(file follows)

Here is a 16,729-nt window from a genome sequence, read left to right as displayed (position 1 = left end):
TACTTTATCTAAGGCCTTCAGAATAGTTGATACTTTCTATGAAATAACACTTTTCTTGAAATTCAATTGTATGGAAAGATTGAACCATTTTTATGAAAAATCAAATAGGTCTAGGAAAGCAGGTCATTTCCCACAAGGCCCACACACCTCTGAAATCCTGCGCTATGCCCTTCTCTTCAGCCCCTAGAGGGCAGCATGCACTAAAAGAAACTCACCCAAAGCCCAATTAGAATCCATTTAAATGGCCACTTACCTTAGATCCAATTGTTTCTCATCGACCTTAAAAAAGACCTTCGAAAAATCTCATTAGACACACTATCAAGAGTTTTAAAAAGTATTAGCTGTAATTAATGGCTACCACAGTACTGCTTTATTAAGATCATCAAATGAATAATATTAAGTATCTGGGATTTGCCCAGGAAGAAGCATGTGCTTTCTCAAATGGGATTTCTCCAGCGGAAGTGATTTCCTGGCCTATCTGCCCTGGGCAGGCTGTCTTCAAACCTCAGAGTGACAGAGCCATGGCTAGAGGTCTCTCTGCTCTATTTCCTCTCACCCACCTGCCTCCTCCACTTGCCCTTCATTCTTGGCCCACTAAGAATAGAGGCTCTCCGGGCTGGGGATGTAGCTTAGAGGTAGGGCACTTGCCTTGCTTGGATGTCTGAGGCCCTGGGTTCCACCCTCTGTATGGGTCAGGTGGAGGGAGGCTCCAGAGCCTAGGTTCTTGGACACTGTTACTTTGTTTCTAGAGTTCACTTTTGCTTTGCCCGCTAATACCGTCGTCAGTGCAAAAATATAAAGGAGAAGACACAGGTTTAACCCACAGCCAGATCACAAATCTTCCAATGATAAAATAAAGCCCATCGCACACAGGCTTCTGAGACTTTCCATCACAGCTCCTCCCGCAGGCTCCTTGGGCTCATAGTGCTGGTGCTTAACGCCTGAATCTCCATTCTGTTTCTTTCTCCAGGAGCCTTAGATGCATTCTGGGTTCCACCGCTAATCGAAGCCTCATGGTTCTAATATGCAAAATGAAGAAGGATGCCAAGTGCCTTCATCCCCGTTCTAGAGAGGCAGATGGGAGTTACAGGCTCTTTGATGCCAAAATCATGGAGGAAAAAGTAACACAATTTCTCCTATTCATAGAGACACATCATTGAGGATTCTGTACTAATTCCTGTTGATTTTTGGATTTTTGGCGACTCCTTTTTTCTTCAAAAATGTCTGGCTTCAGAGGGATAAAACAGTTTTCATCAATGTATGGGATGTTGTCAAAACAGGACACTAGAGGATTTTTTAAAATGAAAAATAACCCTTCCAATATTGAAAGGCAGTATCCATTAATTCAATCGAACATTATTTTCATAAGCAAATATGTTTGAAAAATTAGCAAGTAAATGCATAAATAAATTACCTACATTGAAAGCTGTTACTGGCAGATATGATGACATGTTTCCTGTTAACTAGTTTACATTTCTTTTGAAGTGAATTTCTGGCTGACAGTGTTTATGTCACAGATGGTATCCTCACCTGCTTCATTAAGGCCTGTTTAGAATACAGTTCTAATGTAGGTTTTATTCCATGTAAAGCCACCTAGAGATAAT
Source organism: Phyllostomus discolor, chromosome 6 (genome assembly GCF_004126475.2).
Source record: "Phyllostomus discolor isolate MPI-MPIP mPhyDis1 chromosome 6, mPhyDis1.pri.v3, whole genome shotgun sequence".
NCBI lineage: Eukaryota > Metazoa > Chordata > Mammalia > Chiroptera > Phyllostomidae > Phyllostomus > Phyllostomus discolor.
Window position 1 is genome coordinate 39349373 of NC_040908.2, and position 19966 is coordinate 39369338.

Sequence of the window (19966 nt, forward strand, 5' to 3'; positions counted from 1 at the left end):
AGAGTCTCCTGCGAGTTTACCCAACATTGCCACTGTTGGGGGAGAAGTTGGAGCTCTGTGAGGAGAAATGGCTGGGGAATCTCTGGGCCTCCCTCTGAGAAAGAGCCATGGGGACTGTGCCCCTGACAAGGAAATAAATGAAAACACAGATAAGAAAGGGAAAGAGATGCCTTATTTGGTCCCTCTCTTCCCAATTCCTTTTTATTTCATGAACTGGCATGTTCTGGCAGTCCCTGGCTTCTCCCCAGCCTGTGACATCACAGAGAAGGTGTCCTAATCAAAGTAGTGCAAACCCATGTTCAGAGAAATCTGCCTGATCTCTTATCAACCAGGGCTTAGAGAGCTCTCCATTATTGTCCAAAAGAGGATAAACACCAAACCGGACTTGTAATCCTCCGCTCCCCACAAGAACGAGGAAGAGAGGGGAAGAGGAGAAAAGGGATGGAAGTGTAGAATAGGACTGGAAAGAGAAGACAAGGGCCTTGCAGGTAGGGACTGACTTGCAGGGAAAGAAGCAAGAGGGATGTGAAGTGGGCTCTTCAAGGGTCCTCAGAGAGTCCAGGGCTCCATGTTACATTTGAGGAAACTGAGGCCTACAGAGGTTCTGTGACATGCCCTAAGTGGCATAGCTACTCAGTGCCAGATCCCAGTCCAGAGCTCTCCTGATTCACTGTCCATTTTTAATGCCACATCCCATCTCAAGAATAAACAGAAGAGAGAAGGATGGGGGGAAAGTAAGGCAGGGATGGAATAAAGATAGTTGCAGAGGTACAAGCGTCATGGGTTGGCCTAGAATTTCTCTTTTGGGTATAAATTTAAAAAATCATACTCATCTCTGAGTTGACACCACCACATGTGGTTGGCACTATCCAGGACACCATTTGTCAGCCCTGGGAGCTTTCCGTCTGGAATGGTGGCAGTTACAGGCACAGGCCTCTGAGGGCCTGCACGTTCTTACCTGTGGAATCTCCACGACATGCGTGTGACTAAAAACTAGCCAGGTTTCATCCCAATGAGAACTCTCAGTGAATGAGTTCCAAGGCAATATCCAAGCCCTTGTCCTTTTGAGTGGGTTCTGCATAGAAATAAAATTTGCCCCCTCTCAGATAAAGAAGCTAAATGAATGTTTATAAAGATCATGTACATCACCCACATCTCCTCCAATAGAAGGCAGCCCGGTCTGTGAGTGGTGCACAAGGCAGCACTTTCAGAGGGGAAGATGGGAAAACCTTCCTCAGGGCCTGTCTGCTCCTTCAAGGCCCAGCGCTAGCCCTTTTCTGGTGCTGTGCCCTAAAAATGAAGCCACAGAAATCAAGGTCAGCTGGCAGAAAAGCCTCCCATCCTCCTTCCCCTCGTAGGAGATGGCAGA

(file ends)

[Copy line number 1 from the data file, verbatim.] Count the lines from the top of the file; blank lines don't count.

Here is a 16,729-nt window from a genome sequence, read left to right as displayed (position 1 = left end):